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Schema Design

There are usually multiple ways to design a schema, and which one is best will depend on multiple factors. Specifically, we usually want to represent data so that it

  • can be stored compactly,
  • is convenient to generate,
  • is convenient and efficient to query,
  • and it supports incremental indexing.

In the following sections we'll go through some of the common choices that you'll encounter when designing a schema and offer some advice.

Note: here we're only concerned with stored facts. The considerations here don't apply to On-demand derived predicates, because they aren't stored.

Should we reference predicates directly?​

For example, you could write a predicate for a class like this: (1)

predicate Class :
name : string,
methods : [Method]

or like this: (2)

predicate Class :
name : string,

predicate ClassMethod :
class_ : Class,
method : Method

Which of these is best?

  • Functionality

    • (1) retains the order of the methods, which might be important. Otherwise they're equivalent.
    • With (1) we have to know the methods when we generate the Class fact, whereas with (2) we can generate the facts about the methods separately and in any order. This might not matter much with something small like a class definition, but for larger facts (e.g. the definitions of a file) it could be important.
  • Data representation

    • (1) has fewer facts per class, so is more compact (see Using Arrays below).
  • Query performance

    • it's faster to fetch the methods of a class with (1), because (2) requires searching two predicates.
  • Incrementality

    • with (1), changing one method requires changing the whole Class fact, which might force changes to other facts. With (2) we would only need to replace the ClassToMethod fact.

Use key-value predicates​

We often have a choice between using key-only or key-value (also known as Functional predicates): (1)

predicate FunctionType : { function : Function, type_ : Type }

and: (2)

predicate FunctionType : Function -> Type

There are several tradeoffs here:

  • Functionality

    • (1) is a relation, whereas (2) is a function. In practical terms, with (1) you can have many types for the same function, but with (2) that is an error (Glean will complain if you try to insert two facts with the same key and different values).
  • Data representation

    • (2) is much more efficient to store. In particular the value is stored only once. If the value (Type in the above example) is large, you should strongly consider using a key-value predicate.
  • Query performance

    • Both (1) and (2) support efficient querying by the key (Function in the example), and they both support slow filtering by the value (Type).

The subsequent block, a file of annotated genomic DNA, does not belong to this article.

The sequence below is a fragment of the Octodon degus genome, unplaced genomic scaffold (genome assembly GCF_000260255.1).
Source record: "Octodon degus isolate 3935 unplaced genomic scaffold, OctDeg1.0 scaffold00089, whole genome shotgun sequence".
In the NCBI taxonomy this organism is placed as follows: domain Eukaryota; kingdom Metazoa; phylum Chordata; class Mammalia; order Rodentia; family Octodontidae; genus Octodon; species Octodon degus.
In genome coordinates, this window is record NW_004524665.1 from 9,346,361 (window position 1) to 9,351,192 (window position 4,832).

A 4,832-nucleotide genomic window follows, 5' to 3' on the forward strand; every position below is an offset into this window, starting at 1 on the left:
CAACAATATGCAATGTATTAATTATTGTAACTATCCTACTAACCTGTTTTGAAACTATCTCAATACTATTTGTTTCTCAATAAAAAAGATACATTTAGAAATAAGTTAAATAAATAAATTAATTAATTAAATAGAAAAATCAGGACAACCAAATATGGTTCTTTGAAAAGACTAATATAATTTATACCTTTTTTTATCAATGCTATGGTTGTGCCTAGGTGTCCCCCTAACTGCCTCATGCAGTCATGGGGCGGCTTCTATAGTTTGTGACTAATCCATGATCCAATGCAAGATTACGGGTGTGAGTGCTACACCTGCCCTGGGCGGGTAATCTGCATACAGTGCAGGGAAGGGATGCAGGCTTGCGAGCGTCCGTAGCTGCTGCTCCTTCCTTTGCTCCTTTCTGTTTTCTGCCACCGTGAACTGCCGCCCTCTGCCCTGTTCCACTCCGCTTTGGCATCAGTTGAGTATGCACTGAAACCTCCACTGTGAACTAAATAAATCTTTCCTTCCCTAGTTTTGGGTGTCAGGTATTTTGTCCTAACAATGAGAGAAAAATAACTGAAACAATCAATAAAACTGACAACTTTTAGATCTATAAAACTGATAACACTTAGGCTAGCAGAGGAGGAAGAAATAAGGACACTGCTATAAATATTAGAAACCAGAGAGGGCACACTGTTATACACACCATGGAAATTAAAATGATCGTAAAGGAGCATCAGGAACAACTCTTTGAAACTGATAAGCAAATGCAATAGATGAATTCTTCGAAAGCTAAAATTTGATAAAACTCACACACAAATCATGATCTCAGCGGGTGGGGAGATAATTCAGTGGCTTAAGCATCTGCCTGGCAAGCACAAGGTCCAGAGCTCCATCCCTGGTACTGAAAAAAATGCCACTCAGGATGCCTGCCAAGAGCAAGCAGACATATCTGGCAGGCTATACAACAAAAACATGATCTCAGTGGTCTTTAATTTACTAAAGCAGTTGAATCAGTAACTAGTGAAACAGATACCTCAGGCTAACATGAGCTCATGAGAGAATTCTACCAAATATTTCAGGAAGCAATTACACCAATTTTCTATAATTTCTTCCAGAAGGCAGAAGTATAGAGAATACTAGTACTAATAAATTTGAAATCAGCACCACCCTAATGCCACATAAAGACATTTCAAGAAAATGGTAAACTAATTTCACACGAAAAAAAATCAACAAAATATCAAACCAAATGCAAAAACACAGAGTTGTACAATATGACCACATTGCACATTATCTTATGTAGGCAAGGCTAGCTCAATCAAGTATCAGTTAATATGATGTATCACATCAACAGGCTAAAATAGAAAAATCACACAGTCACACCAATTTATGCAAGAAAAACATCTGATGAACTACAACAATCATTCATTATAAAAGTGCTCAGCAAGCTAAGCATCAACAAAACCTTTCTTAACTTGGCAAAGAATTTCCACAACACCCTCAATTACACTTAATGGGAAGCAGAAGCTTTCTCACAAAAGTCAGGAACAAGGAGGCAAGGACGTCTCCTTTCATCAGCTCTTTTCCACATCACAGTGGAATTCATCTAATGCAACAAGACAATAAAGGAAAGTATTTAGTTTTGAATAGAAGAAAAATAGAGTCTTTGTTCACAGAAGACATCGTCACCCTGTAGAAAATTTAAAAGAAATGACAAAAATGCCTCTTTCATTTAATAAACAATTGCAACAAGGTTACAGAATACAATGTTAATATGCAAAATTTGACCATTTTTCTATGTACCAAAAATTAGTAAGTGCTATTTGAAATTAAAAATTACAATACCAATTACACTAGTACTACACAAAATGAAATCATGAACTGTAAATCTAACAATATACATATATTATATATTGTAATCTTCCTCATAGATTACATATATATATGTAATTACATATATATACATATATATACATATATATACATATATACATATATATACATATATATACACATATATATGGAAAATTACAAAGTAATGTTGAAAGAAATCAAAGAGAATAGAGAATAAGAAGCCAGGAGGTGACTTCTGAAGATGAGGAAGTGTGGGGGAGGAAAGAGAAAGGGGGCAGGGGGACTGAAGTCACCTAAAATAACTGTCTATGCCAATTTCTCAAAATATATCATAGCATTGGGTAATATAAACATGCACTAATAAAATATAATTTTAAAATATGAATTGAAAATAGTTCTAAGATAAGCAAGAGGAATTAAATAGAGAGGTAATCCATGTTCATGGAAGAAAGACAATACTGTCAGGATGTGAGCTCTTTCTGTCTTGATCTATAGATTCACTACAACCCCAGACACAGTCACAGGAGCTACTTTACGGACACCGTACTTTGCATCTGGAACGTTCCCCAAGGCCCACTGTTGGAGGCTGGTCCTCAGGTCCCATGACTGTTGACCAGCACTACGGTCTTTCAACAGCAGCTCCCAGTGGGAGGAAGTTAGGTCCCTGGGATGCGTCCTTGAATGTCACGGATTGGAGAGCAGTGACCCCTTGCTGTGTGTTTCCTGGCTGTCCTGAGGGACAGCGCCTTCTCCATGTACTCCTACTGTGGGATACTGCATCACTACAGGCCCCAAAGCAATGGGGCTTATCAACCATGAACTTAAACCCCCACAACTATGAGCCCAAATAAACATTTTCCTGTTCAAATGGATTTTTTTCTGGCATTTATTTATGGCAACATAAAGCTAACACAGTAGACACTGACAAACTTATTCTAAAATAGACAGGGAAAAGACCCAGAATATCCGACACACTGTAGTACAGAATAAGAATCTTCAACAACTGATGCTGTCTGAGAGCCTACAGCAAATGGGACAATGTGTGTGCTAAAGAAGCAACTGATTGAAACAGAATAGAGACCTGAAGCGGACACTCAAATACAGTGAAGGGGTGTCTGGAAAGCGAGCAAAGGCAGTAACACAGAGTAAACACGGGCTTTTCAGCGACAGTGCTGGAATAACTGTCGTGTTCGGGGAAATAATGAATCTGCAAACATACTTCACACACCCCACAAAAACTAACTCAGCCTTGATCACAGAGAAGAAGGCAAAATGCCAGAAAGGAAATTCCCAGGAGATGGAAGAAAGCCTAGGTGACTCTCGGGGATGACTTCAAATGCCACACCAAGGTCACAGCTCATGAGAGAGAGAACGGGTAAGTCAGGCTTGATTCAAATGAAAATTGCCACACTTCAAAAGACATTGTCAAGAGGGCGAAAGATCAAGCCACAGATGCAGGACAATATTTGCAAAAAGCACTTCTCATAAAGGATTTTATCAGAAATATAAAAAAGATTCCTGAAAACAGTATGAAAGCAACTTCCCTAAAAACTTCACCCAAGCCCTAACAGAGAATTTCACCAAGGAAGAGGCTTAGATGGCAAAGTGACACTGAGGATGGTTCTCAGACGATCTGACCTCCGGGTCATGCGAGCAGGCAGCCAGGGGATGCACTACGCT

• Incrementality

    • These two alternatives are equivalent with respect to incrementality.

Using arrays​

If you're choosing between arrays and separate facts, then consider:

  • Arrays are ordered lists, whereas facts are just sets. If the order of your items is important - because you're representing something that has an order, such as function arguments - then an array is the right choice. (someday Glean might have a "set" type, but it currently doesn't).

  • Conversely, if the order is not important, then using an array is a poor choice because you will be forced to choose an order when generating your data. If you don't have a deterministic way to pick the order, then your data representation is non-deterministic which leads to spurious differences in things like test outputs, which can be annoying.

  • Arrays are much more compact than multiple facts. There can be a huge difference in storage overhead; it's worth measuring this for your schema.

  • When a client fetches an array as part of the result of a query, they will get the whole array. If your array is large, that may be a lot of data to send over the wire, and it might even result in an allocation limit error on the server, preventing the client from fetching the data at all. Facts tend to support incremental querying better compared with arrays.

  • Facts with large arrays are also slower to search through in a query than smaller facts.

Increase sharing​

If there is duplication in the data stored in our facts, we can often extract the common data into a predicate to increase sharing. One example of this was described in What is the difference between a predicate and a type?.

How to experiment with schema design​

  • Generate some data and see how large it is, using :stat in the shell.

  • Write some example queries against your data, and check how much searching they do using :profile in the shell (see Query Debugging).